But, we’re really interested in the angle from horizontal, A, which is A=90°-θ.  But, cos(θ) = cos(90°-A) = sin(A).  Also, keep in mind that \hat{k}=(0,0,1) and that, since all of the students are on the ground, \vec{U}=(U_1,U_2,0).

\begin{array}{ll}(\vec{P}-\vec{U})\cdot \hat{k} = |\vec{P}-\vec{U}||\hat{k}|\sin{(A)}\\\Rightarrow (P_1-U_1,P_2-U_2,h)\cdot(0,0,1) = |(P_1-U_1,P_2-U_2,h)||(0,0,1)|\sin{(A)}\\\Rightarrow h = |(P_1-U_1,P_2-U_2,h)|\sin{(A)}\\\Rightarrow h^2 = |(P_1-U_1,P_2-U_2,h)|^2\sin^2{(A)}\\\Rightarrow h^2 = \left[(P_1-U_1)^2+(P_2-U_2)^2+h^2\right]\sin^2{(A)}\\\Rightarrow h^2(1-\sin^2{(A)}) = \left[(P_1-U_1)^2+(P_2-U_2)^2\right]\sin^2{(A)}\\\Rightarrow h^2\cos^2{(A)} = \left[(P_1-U_1)^2+(P_2-U_2)^2\right]\sin^2{(A)}\\\Rightarrow h^2\cot^2{(A)} = (P_1-U_1)^2+(P_2-U_2)^2\end{array}

Cleans up nice!  This is just the equation for the student standing at position “U” making measurement “A”.  There are two more, for “V” and “W”:

\begin{array}{ll}h^2\cot^2{(A)} = (P_1-U_1)^2+(P_2-U_2)^2\\h^2\cot^2{(B)} = (P_1-V_1)^2+(P_2-V_2)^2\\h^2\cot^2{(C)} = (P_1-W_1)^2+(P_2-W_2)^2\end{array}

With three equations and three unknowns (P1, P2, and h) there should be enough to solve for h.  You could also solve for P1 and P2, but there’s no point to it.  Solving this problem for arbitrary student positions is horrifying.  But, in the special case of an equilateral triangle it’s not terrible.  \vec{U}=(0,0,0), \vec{V}=(L,0,0), and \vec{W}=(\frac{1}{2}L,\frac{\sqrt{3}}{2}L,0).  So:

\begin{array}{ll}h^2\cot^2{(A)} = P_1^2+P_2^2\\h^2\cot^2{(B)} = (P_1-L)^2+P_2^2\\h^2\cot^2{(C)} = (P_1-\frac{1}{2}L)^2+(P_2-\frac{\sqrt{3}}{2}L)^2\end{array}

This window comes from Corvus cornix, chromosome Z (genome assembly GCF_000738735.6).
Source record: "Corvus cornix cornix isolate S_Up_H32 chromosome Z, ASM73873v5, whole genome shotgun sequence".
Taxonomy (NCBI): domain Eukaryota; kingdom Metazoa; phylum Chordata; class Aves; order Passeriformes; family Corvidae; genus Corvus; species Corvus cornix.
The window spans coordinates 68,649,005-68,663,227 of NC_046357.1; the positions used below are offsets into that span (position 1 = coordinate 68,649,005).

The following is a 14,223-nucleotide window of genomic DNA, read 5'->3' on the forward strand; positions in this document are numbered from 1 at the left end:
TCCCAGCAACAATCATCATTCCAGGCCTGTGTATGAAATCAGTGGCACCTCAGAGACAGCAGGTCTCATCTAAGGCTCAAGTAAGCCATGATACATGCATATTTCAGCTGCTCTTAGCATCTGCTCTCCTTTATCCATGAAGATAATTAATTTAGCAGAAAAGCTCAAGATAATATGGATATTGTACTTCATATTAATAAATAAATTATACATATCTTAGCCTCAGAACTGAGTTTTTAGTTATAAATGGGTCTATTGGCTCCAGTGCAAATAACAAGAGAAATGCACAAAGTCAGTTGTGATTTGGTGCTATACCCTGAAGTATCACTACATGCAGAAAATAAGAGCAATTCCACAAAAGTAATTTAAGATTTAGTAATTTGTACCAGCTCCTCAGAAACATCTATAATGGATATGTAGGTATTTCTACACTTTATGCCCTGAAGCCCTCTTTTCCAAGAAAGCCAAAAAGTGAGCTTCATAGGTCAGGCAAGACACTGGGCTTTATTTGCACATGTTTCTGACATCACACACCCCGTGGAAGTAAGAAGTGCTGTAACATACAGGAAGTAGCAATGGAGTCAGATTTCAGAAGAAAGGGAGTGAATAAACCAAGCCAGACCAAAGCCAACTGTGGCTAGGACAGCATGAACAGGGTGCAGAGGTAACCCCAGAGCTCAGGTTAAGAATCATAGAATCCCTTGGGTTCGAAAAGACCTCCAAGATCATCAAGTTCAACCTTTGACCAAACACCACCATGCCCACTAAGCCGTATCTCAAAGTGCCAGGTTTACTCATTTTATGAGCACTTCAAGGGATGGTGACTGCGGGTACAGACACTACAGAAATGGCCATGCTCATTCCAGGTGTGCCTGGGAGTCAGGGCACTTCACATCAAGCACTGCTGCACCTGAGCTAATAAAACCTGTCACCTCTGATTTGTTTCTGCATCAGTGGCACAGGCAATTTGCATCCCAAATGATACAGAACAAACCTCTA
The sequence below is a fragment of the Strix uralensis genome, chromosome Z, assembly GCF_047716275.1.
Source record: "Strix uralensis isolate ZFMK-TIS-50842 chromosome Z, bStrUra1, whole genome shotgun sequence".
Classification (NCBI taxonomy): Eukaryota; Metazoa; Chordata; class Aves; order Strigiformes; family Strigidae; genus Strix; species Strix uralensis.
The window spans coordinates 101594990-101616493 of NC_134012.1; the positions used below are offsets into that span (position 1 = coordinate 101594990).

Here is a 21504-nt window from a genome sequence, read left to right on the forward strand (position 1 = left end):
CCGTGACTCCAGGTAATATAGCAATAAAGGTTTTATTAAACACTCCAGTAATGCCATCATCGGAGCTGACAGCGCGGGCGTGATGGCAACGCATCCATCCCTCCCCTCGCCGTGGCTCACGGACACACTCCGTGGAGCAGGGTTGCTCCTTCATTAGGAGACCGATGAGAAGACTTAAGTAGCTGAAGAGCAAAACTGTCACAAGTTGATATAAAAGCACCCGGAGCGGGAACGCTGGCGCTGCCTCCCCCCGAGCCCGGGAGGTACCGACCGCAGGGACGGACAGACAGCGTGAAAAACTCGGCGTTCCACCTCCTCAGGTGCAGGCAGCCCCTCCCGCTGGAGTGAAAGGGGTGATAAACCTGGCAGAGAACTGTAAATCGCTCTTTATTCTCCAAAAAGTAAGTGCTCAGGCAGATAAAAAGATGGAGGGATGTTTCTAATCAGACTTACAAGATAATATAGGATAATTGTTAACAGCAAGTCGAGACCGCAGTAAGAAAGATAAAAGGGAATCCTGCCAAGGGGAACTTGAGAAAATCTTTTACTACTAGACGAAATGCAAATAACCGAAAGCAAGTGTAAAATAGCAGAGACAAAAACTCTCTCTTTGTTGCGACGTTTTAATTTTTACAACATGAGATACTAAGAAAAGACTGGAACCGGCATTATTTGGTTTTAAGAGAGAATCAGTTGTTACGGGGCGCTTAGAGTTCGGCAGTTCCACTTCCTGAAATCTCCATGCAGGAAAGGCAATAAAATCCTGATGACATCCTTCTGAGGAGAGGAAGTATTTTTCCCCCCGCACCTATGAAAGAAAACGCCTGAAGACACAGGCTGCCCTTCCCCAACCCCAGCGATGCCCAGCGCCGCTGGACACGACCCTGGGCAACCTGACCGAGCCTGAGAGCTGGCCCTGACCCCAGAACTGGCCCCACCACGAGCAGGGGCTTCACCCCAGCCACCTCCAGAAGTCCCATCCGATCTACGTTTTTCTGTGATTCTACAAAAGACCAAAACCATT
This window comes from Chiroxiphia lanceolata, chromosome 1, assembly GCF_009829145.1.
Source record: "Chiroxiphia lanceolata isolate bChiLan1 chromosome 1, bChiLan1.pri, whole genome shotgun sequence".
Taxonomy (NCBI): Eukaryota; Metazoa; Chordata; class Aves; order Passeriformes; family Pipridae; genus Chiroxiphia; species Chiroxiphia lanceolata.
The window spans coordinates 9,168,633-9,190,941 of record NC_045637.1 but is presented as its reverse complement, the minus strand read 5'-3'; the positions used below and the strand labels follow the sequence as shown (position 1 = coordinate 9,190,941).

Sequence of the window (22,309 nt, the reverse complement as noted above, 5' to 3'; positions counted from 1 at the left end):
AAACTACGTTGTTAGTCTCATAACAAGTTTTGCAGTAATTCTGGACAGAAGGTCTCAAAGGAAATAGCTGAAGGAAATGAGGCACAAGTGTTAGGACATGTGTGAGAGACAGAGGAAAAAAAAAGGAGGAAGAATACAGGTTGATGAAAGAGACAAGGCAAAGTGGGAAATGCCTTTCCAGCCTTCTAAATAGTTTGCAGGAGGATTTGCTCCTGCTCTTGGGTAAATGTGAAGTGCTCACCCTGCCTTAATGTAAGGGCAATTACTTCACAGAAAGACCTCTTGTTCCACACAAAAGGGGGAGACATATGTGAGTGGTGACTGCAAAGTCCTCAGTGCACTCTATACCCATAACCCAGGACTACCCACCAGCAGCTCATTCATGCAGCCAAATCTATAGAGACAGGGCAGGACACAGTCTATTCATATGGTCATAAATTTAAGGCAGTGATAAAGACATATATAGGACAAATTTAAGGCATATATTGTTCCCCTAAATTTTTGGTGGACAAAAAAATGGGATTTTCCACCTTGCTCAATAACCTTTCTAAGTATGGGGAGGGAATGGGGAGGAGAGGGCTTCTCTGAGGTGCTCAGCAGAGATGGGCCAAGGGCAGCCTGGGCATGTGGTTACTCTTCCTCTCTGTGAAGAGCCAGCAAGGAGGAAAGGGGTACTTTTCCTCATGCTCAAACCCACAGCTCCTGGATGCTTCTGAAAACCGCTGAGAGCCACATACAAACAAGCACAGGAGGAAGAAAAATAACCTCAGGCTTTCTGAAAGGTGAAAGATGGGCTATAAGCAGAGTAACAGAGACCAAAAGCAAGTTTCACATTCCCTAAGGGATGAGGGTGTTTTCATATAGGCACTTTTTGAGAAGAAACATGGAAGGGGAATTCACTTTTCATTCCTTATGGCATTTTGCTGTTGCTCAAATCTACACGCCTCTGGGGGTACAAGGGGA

After an algebra blizzard, you can finally get t0:

0=(a^2+b^2+c^2-ab-ac-bc)\left(\frac{h}{L}\right)^4-(a+b+c)\left(\frac{h}{L}\right)^2+1

A little quadratic formula, and boom!  You get the equation near the top of this post.  By the way, in the very unlikely event that a^2+b^2+c^2-ab-ac-bc=0, then h = \frac{L}{\sqrt{a+b+c}}.

By the way, it’s easy for errors to creep into this type of measurement, and for middle school students to get, like, way bored.  To avoid both, it may help to have several students at each of the three locations to get redundant measurements.

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2 Responses to Q: How do you find the height of a rocket using trigonometry?

  1. Ron says:

    Is this a physics teacher that dreams of teaching math?? Why not just stick to the basics by launching the rocket vertically, taking angle measurements ‘a’ from known distances from the launch platform, and then multiplying those distances by tan (a)? Sure, the rocket may not fly perfectly straight, but the students aren’t going to measure the angles perfectly either.

    I can’t help but think this question misses the forest for the trees.

  2. The Physicist The Physicist says:

    Unless you’ve got a nice store-bought rocket, those things go all over. “Straight flight” isn’t usually the safest assumption.
    Then again, accurate students aren’t a safe assumption either.